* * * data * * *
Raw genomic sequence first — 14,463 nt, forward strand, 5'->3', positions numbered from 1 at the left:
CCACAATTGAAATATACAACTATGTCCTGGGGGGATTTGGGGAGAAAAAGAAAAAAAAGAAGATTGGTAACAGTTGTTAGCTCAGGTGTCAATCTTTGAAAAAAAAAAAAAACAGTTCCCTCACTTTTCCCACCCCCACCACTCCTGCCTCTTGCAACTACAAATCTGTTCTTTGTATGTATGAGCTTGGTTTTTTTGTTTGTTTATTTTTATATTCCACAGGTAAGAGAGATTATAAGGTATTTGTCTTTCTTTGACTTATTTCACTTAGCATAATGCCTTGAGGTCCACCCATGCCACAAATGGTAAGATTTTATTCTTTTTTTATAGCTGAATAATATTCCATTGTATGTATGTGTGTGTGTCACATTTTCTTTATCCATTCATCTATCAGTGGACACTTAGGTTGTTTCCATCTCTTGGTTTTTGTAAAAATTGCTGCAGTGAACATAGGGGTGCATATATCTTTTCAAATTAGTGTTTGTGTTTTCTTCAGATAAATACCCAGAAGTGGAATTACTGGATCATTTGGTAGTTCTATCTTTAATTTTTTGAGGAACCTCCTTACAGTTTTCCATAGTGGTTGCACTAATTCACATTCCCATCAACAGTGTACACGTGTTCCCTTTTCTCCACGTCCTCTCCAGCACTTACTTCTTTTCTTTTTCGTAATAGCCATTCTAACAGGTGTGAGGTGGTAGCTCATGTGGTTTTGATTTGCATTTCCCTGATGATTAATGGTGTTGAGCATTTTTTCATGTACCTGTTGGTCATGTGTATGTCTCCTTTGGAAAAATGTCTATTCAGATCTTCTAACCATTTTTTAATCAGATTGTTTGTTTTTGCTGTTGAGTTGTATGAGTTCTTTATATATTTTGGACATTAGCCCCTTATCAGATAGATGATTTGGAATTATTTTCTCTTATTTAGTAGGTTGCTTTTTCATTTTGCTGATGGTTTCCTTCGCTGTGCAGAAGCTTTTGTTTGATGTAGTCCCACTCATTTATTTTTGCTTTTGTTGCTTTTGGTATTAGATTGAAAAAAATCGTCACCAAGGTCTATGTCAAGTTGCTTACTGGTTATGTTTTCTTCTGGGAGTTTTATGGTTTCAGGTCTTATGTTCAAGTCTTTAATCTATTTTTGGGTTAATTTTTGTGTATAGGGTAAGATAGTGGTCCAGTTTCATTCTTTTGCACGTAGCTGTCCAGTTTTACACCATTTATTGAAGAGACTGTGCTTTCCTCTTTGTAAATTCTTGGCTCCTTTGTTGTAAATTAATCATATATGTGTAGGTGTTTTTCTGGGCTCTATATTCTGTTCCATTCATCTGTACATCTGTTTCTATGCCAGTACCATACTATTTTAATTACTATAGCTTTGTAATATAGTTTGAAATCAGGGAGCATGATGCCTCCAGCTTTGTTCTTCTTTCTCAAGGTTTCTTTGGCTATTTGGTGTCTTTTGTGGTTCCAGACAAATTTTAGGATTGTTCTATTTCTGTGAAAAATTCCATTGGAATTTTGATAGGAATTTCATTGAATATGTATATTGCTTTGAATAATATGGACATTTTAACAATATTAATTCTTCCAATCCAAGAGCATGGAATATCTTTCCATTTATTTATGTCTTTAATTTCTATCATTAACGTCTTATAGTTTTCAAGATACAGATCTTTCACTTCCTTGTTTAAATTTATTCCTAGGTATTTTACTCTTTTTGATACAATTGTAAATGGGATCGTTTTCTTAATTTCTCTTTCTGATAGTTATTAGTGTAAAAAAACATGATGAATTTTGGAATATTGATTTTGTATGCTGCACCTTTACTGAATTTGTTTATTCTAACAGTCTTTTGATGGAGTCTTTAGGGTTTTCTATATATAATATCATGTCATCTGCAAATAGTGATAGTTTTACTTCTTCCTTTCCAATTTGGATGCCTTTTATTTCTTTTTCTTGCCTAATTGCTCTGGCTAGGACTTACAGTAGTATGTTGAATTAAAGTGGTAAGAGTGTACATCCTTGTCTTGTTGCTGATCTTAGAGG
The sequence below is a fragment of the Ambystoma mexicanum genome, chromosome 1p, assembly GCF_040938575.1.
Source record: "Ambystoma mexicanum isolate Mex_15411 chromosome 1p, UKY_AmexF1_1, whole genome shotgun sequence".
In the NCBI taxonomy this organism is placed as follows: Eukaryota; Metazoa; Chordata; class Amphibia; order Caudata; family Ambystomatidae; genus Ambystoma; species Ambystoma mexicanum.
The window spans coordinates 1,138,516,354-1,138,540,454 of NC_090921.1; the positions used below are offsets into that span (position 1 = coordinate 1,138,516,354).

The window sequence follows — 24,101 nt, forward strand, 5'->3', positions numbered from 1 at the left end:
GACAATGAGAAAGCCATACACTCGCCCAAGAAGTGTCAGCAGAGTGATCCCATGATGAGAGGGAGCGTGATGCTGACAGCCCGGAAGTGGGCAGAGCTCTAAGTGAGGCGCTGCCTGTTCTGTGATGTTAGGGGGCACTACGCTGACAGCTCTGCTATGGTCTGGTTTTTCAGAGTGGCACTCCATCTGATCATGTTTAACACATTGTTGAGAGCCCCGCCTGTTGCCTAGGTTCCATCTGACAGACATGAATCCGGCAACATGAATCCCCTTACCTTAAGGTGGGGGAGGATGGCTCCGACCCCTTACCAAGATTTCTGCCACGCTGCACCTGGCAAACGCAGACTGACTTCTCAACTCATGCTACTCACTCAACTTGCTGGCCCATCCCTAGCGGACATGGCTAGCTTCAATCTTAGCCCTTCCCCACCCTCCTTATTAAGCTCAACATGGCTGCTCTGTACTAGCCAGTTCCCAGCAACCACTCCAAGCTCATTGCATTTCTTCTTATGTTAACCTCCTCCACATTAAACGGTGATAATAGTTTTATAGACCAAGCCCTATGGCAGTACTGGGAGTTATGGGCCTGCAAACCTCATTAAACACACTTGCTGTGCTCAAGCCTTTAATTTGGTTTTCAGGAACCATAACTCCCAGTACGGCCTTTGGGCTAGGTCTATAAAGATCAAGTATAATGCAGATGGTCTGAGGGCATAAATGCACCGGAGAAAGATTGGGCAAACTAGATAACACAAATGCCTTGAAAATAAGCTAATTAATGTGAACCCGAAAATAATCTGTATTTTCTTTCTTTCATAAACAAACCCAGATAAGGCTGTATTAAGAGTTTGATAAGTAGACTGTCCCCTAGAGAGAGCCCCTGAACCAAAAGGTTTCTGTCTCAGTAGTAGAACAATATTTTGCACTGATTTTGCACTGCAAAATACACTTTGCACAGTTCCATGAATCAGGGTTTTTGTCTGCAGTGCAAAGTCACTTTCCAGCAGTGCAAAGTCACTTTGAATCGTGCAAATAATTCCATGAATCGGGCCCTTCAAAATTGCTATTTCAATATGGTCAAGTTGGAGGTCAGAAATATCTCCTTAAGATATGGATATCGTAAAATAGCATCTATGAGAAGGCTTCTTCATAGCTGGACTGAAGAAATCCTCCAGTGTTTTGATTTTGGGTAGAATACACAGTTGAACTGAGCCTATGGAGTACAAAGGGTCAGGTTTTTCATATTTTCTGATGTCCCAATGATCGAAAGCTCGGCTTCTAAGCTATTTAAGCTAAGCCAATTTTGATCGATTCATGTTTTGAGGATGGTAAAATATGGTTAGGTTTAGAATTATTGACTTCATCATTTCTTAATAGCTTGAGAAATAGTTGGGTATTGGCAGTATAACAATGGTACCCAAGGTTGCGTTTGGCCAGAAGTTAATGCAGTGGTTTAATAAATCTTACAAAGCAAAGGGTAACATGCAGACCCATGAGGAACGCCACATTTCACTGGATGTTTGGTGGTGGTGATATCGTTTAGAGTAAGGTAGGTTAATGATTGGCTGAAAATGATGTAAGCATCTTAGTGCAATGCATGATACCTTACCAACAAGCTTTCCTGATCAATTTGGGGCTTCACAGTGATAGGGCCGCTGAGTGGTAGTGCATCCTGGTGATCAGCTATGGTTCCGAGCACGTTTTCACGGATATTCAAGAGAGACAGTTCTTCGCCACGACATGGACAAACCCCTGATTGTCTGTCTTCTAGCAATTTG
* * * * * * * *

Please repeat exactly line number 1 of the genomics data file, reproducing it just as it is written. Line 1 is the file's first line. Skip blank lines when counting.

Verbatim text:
Raw genomic sequence first — 14,463 nt, forward strand, 5'->3', positions numbered from 1 at the left: